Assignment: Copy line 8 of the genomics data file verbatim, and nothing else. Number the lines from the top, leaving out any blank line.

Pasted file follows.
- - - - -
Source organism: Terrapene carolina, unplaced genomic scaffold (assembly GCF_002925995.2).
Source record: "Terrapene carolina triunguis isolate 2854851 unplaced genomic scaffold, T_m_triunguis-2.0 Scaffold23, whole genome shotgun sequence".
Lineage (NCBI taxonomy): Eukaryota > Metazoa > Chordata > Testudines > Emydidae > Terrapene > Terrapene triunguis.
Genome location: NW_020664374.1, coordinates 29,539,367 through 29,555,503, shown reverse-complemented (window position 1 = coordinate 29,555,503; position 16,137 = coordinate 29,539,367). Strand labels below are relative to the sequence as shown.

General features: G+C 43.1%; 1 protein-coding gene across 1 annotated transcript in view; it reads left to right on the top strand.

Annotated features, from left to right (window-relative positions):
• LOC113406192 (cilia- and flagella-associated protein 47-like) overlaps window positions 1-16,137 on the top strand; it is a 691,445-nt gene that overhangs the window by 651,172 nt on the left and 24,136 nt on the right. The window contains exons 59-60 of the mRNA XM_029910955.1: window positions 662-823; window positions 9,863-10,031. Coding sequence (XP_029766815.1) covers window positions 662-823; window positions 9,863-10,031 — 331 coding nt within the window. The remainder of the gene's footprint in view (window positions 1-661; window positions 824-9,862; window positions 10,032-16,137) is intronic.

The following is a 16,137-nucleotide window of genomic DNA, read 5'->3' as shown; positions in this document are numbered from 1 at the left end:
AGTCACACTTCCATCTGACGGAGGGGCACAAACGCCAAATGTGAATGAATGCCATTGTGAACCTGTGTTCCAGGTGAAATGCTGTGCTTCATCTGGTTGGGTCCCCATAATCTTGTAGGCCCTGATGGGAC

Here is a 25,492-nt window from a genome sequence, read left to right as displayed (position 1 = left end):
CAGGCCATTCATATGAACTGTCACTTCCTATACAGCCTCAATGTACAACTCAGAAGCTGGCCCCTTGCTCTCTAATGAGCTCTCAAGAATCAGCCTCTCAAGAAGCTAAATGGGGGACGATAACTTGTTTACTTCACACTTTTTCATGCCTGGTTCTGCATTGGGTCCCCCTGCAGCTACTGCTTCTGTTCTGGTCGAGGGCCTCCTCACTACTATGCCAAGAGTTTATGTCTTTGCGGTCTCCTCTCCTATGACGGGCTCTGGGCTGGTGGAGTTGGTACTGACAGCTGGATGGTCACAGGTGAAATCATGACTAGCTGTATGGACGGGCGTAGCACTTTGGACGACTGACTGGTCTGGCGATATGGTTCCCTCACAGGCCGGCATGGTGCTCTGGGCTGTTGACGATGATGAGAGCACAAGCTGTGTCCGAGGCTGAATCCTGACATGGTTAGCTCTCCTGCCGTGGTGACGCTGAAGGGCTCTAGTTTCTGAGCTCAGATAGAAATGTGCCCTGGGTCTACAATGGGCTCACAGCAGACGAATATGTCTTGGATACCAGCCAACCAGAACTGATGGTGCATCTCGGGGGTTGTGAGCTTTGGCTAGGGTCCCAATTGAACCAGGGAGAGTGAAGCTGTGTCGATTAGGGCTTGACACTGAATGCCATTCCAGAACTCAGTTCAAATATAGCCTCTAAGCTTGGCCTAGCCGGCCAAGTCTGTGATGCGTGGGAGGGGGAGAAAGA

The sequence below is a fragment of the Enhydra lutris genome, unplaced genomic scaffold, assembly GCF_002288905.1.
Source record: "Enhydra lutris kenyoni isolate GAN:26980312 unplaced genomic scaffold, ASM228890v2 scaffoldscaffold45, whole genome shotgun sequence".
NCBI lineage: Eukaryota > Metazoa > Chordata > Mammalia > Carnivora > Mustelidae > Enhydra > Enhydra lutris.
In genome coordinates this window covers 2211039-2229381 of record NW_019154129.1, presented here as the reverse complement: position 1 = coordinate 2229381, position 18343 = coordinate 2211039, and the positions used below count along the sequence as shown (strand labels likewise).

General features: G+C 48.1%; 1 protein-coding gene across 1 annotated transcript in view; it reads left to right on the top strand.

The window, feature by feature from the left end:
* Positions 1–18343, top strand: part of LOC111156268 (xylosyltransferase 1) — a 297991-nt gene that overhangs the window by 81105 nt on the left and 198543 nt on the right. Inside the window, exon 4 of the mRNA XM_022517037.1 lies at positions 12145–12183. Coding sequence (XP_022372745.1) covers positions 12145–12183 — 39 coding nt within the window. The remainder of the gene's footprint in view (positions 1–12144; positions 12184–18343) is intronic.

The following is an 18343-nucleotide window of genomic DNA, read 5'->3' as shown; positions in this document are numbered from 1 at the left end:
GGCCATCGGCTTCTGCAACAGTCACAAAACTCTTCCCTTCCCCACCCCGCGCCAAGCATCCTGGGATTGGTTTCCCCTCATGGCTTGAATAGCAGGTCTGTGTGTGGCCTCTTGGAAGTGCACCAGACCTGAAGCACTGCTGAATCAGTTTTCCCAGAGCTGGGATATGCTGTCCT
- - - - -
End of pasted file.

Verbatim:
The following is a 16,137-nucleotide window of genomic DNA, read 5'->3' as shown; positions in this document are numbered from 1 at the left end: